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About this blog


About this blog

My son, Justin, was diagnosed with acute lymphoblastic leukemia on January 17, 2016. I have mostly muddled through parenting a childhood cancer patient. However, I would like to think I have learned a thing or two along the way, and am happy to share tips with other parents in the struggle.

  • Patient Name: Justin
  • Cancer Type: Acute Lymphoblastic Leukemia
  • Age when diagnosed: 5

Thoughts on managing sibling anxiety

5th June 2019

Focusing on positive thoughts

“Mom, it hurts and I just want to die!”

My youngest son, Justin, was in treatment for acute lymphoblastic leukemia, but it wasn’t he exclaiming this while holding his chest and complaining of a stomach ache. It was my middle son, Michael, whom I rushed to the emergency room that night.

After a physical examination and several conversations, it was determined that my then eight-year-old son was experiencing an anxiety attack. I had no idea this could even happen to kids. Michael admitted that he was terrified he would “get cancer” and have to also go through the suffering that he had been watching Justin endure, his younger brother by sixteen months.

I enrolled him into a counseling program the next day. Michael’s therapist was kind, caring and made their sessions together fun by engaging him in games with questions that were designed to prompt him to talk about his thoughts and feelings.

Michael was also taught strategies to help manage his panic attacks and anxieties. I was able to implement these methods into our daily lives. One, which was particularly helpful for Michael, was focusing on positive thoughts. He will still sometimes come to me when he is worried or upset about something and ask me to help him “think about good stuff”. I talk about a fun day we had recently, something funny that happened or an upcoming event that he is looking forward to.

Taste, smell, hear, see and feel

We were also taught the five senses technique. This basically meant that when Michael felt anxious, he could distract himself by looking around the room and picking out one thing he could taste, smell, hear, see and feel. The taste category sometimes became really funny depending on what room we happened to be in. But laughing at ourselves was, of course, also a great distraction.

I think the most important thing to consider when choosing a therapist is to make sure your child is connecting with that person. If they are not, it is okay to move on to another. Your child will get the most from therapy with a counselor they feel comfortable with.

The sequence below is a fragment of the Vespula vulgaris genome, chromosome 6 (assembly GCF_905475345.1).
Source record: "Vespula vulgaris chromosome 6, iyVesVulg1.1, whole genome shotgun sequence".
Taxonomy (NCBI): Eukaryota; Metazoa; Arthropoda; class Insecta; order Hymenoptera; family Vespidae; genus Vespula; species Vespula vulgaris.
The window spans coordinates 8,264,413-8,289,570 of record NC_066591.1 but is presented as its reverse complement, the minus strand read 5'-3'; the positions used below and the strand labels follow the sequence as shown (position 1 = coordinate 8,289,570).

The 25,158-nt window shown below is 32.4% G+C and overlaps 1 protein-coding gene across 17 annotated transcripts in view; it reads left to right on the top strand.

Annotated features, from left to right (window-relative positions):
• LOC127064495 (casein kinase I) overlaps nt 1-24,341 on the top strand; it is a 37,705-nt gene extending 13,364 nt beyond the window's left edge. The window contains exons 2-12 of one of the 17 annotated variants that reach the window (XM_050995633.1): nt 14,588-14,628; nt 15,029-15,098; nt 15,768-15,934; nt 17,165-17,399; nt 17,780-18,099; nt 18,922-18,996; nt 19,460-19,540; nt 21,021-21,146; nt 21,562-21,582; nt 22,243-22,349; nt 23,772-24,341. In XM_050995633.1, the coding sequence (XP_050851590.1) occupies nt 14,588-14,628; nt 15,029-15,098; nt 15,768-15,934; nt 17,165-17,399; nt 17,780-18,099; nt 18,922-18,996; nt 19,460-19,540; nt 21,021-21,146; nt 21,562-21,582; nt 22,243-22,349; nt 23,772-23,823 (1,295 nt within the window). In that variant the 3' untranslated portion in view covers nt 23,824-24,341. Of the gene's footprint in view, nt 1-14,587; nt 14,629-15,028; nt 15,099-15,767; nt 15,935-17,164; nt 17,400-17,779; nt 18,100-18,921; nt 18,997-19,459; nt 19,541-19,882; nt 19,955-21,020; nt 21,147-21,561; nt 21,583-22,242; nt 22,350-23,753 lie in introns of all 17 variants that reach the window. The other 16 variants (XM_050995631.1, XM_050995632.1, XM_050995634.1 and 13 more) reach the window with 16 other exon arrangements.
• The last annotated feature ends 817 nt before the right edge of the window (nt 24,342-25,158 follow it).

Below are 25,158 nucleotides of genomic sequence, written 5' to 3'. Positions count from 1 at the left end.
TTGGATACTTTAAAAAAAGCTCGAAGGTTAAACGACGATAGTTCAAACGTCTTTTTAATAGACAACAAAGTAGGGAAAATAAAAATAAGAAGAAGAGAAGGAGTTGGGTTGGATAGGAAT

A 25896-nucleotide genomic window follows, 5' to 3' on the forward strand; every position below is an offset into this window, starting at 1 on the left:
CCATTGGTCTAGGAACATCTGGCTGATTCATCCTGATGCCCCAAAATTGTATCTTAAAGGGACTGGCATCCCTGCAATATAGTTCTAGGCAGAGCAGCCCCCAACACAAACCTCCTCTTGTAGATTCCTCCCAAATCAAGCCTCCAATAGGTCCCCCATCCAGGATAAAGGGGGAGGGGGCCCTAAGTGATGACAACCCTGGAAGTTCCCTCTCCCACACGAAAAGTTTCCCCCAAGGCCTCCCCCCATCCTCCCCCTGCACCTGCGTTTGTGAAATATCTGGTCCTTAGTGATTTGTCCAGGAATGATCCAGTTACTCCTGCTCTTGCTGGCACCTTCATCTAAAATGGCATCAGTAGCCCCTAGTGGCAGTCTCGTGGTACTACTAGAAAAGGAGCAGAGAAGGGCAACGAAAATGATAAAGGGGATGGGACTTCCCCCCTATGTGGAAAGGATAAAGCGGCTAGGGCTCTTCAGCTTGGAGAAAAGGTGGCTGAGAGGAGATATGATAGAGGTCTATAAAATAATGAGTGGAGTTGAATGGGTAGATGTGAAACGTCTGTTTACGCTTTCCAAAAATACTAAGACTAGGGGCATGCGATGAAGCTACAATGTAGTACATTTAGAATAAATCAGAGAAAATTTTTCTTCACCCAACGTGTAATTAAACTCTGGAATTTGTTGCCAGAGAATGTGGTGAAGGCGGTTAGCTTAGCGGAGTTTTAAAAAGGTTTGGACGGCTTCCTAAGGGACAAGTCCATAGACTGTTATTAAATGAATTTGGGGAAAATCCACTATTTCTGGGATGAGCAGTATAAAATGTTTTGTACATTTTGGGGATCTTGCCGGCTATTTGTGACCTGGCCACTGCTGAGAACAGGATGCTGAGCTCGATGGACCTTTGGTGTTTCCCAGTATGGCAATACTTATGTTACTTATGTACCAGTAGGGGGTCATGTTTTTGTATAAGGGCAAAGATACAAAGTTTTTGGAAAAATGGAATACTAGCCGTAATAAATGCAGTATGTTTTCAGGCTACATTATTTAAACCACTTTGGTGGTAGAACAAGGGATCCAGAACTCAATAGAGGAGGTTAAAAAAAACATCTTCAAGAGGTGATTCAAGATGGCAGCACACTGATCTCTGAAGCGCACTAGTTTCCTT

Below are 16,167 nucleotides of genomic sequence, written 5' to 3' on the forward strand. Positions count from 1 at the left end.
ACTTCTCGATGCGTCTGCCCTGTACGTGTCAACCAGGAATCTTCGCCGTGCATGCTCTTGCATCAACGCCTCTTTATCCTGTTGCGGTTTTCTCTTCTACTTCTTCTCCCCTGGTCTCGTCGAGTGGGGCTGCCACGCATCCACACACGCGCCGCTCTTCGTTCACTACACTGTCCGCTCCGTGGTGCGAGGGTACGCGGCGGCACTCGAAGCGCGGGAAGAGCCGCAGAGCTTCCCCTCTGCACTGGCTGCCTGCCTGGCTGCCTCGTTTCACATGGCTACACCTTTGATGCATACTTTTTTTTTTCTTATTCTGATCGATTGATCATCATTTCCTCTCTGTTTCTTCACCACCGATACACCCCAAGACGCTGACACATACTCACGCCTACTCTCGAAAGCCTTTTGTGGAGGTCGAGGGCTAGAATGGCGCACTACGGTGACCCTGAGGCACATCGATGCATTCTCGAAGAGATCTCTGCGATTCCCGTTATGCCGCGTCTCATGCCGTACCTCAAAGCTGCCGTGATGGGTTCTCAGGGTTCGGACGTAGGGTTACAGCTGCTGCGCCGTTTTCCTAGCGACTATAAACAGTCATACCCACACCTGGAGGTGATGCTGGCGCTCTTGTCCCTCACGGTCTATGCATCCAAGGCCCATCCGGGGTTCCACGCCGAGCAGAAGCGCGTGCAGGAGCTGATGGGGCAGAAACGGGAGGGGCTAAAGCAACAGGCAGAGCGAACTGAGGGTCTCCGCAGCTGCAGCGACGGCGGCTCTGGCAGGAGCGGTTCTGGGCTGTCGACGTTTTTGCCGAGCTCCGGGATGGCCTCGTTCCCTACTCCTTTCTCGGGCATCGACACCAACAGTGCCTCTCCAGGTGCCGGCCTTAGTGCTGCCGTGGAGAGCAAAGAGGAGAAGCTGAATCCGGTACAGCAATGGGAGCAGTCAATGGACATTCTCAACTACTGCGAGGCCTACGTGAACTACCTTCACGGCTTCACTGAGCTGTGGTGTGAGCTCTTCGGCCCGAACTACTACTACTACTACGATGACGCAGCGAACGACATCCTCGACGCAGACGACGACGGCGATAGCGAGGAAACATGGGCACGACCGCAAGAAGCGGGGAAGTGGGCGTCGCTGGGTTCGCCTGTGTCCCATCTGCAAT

While Michael was on one end of the sibling anxiety spectrum, my oldest son, Nicky, was on the other. Experiencing his brother having cancer seemed to just mildly annoy Nicky, like a rainy day. But, I do believe, that even though kids may not be exhibiting signs of stress, it can still very well come out at any point, even later in life.

So I made sure to keep an eye on Nicky even though he seemed okay. I tried to take special care to leave an encouraging note in his lunchbox, engage him in conversation about his friends, or even just watch “Stranger Things” with him and pretend to be interested.

Dogs have a way of relieving stress and bringing joy

Making time for elaborate one-on-one activities with siblings is nice, but not always realistic or affordable when your child has cancer. Don’t feel badly if you can’t manage a ball game or theatre outing with the siblings. I found that my kids were just as happy with little things. After all, they just want our attention. My husband, Jeff, and I have done things like play a board game, shoot the basketball around, watch a movie or bake cookies with them. Even something as silly as playing charades for five minutes will show them that they are still a priority among all the chaos that has entered your home. And, yes, I was tired and forcing myself to do these things half the time, but my boys’ obvious delight was worth it.

Lastly, and possibly some very insane advice, for managing sibling anxiety as well as childhood cancer patient anxiety, is to acquire a pet. Yes, I house-trained a puppy while my child was on chemotherapy. It was totally crazy. But. My motives were purely medicinal. Dogs have a way of relieving stress and bringing joy. I believe this because I have seen it. I am not a dog person. However, my theory is that if kids are happy, their bodies heal better. I do believe our new addition, a golden retriever named Buddy, did wonders for relieving both Justin and Michael’s anxiety. I can’t say the same for myself, but, hey, it was an act of love. And Buddy has grown on me. A little.

Above all, childhood cancer parents, just do your best, be gentle with yourselves and hold fast to hope.

This article was written by Katie Pierantozzi. You can follow Katie on Twitter, or read her blog for more.

Want to share your story? Please email stories@childrenwithcancer.org.uk